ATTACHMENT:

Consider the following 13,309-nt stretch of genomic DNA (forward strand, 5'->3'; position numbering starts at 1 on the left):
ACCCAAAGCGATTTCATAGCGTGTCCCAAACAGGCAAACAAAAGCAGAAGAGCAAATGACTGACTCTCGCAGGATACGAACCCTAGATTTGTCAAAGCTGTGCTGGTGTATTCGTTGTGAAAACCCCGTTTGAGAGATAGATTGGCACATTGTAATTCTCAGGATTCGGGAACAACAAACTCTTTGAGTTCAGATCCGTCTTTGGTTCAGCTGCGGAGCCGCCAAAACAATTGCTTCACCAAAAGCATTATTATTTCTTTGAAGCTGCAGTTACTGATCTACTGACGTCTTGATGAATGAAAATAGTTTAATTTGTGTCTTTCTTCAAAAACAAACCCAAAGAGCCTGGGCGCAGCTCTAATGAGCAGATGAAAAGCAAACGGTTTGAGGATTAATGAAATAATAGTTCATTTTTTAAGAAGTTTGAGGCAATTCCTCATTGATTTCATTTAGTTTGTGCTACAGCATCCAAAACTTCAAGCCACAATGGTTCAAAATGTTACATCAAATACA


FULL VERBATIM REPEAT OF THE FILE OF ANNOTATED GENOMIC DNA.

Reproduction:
Consider the following 13,309-nt stretch of genomic DNA (forward strand, 5'->3'; position numbering starts at 1 on the left):
ACCCAAAGCGATTTCATAGCGTGTCCCAAACAGGCAAACAAAAGCAGAAGAGCAAATGACTGACTCTCGCAGGATACGAACCCTAGATTTGTCAAAGCTGTGCTGGTGTATTCGTTGTGAAAACCCCGTTTGAGAGATAGATTGGCACATTGTAATTCTCAGGATTCGGGAACAACAAACTCTTTGAGTTCAGATCCGTCTTTGGTTCAGCTGCGGAGCCGCCAAAACAATTGCTTCACCAAAAGCATTATTATTTCTTTGAAGCTGCAGTTACTGATCTACTGACGTCTTGATGAATGAAAATAGTTTAATTTGTGTCTTTCTTCAAAAACAAACCCAAAGAGCCTGGGCGCAGCTCTAATGAGCAGATGAAAAGCAAACGGTTTGAGGATTAATGAAATAATAGTTCATTTTTTAAGAAGTTTGAGGCAATTCCTCATTGATTTCATTTAGTTTGTGCTACAGCATCCAAAACTTCAAGCCACAATGGTTCAAAATGTTACATCAAATACA